Climate Science in War and Conflict Zones

There is a growing trend of citizen science, highlighting how individuals are increasingly conducting their own scientific experiments.

I recently had the opportunity to talk at cop28 in Dubai. This talk, focused on the role of citizen science in war and conflict zones, was held at the Ukrainian pavilion.

Below is a re-recorded version of that talk.

The Emergence of Citizen Science

There is a growing trend of citizen science, highlighting how individuals are increasingly conducting their own scientific experiments. This surge is largely due to a declining trust in official data sources. I shared an example from a Guardian article about Thames Water's lack of transparency in reporting sewage discharge into the Thames River. This led citizens like Dave Wallace, co-founder of Humanity and a Henley resident, to take proactive steps. As an avid swimmer in the Thames, Wallace began monitoring its nitrate and ammonia levels, contributing to a larger citizen science movement.

Enhancing Data Engagement

One of the challenges identified is making the raw data collected by citizen scientists more engaging in an era dominated by platforms like TikTok and YouTube. Showing how you can transform raw data about the Thames into vivid images can provide a more immediate understanding of environmental issues, surpassing the impact of traditional reports or spreadsheets.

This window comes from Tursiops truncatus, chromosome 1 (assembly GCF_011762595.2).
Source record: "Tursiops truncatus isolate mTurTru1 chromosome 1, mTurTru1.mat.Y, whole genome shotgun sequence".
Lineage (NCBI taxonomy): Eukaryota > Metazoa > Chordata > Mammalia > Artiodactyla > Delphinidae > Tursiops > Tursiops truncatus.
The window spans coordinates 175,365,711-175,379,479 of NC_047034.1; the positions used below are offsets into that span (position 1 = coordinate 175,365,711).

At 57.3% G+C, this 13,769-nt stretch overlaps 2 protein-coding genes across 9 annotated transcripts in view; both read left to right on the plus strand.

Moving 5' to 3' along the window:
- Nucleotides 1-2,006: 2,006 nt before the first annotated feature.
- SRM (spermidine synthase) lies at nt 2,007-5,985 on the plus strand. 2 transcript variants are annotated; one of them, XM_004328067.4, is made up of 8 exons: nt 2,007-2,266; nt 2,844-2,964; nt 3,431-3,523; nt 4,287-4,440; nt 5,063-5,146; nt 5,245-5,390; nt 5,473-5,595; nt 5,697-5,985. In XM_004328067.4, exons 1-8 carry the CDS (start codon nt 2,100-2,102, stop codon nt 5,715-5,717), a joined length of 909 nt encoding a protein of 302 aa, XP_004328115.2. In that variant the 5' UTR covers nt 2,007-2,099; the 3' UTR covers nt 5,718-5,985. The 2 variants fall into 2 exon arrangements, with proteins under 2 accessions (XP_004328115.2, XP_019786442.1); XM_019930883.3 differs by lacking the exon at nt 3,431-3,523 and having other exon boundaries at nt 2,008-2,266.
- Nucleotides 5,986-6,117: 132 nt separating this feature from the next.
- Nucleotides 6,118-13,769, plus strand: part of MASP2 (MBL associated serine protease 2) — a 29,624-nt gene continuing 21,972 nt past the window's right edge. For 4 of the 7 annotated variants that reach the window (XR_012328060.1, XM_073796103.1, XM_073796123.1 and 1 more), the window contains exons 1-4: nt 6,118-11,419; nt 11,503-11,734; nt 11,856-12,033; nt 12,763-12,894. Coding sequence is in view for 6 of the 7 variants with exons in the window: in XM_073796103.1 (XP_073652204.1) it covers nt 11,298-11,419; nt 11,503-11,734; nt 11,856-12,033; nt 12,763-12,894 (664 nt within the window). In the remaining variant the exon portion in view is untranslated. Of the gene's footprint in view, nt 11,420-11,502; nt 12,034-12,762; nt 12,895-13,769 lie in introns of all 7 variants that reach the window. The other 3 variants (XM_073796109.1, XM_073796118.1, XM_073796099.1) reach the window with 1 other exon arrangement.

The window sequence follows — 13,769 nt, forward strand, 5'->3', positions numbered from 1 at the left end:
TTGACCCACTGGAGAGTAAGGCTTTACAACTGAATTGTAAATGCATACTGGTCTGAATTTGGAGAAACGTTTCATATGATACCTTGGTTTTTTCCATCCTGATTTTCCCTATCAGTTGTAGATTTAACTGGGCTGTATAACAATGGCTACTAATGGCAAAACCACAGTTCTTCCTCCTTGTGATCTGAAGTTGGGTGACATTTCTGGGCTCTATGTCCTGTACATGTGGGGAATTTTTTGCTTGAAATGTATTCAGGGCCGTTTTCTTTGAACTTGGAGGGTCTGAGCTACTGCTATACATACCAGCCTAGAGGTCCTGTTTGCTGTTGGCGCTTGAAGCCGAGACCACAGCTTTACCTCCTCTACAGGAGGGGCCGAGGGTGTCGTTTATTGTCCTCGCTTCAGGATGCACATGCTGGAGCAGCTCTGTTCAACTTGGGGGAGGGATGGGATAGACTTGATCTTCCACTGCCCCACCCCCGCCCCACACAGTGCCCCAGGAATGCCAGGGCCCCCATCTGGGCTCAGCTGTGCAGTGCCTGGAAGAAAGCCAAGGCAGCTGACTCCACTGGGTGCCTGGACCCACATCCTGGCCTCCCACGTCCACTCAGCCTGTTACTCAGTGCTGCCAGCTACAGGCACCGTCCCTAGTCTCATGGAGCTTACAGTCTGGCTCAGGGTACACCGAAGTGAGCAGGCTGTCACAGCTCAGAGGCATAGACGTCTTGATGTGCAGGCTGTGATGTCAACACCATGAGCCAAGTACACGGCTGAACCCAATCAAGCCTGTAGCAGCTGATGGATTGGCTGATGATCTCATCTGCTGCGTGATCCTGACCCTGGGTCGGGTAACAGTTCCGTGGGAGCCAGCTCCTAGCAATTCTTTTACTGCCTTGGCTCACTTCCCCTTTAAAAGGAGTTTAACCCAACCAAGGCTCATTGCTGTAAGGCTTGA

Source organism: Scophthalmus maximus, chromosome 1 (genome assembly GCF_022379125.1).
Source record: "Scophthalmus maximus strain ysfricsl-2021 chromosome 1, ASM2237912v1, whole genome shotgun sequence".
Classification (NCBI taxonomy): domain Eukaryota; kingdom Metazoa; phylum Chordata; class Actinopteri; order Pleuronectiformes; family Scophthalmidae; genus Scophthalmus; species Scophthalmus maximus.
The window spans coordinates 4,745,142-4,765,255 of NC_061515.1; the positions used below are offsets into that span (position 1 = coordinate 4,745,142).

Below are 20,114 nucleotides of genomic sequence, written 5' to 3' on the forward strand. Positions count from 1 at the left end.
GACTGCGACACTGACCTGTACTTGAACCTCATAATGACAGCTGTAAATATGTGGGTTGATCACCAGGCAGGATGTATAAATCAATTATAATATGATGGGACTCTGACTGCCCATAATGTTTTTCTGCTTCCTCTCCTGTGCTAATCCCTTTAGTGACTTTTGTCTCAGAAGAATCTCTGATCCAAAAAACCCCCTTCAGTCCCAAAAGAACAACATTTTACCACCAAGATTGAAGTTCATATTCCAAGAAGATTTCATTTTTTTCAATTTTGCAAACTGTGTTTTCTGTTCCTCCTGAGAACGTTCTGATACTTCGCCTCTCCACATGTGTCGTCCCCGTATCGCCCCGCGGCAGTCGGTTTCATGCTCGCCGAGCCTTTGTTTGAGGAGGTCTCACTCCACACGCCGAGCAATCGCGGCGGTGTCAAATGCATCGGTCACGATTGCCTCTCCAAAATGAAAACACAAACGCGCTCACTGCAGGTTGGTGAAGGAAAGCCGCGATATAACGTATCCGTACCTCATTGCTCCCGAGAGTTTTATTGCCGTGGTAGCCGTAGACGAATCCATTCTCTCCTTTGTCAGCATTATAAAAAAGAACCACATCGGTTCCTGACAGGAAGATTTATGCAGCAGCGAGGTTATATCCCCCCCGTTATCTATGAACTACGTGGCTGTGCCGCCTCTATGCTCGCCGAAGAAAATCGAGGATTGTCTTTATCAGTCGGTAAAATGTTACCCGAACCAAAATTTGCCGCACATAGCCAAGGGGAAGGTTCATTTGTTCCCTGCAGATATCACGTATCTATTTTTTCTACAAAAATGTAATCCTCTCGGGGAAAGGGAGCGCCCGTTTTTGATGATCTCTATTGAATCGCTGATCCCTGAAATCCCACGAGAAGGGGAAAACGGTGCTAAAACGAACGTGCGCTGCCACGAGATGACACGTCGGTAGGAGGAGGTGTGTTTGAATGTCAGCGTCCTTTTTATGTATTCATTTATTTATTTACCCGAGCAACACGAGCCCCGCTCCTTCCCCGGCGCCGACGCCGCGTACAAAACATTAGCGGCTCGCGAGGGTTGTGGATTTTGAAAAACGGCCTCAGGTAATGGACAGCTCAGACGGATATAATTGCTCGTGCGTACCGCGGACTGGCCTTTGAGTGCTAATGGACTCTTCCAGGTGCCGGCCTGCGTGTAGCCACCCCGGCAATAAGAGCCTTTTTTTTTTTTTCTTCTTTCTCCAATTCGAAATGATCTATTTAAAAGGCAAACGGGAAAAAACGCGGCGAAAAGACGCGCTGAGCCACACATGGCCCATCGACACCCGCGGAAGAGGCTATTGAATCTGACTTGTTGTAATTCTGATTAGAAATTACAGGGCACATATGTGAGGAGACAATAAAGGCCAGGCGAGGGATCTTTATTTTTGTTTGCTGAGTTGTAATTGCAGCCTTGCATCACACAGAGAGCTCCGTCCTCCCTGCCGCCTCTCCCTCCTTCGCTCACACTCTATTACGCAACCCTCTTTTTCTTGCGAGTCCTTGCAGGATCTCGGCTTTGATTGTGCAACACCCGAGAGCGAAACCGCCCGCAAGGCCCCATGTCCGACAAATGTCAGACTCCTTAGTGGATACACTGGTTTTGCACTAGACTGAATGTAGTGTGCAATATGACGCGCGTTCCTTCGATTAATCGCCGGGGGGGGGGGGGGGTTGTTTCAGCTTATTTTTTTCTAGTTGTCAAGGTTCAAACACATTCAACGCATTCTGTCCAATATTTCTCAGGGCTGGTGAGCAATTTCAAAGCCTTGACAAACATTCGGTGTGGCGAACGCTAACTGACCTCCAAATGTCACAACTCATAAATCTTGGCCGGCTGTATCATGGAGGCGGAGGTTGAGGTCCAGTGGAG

Citizen Science Amidst Conflict

The conclusion was that citizen science often dwindles in war and conflict zones due to the immediate dangers to life and infrastructure. Nevertheless, the environment, which often gets neglected, deteriorates silently.

The usual tools for environmental monitoring, such as drones and satellites, have their limitations in these contexts. Drones, for instance, are often shot down in modern warfare, even if their purpose is solely environmental monitoring.

Leveraging Social Media as a Data Tool

A novel solution I proposed is the use of social media as a data source in conflict zones. By analysing real-time images from specific GPS locations, it's possible to assess environmental damage.

However, this approach is hampered by copyright issues. To address this, I advocate for a 'free for research' hashtag #F4R, enabling the use of social media images for research.

Looking Forward

In conclusion, transforming raw data, whether from sensors, citizen scientists, or social media, into engaging storytelling can significantly impact our understanding and management of environmental issues in conflict zones.

The creation of a global repository of environmental data collected from conflict zones could be a game-changer. Such a repository would not only serve as a valuable resource for researchers and policymakers but also act as a testament to the power of citizen science. It could facilitate cross-border collaborations and comparisons, leading to a more comprehensive understanding of the global environmental impact of conflicts.

This could lead to not only a better awareness but potentially a reduction in the environmental impacts of conflicts.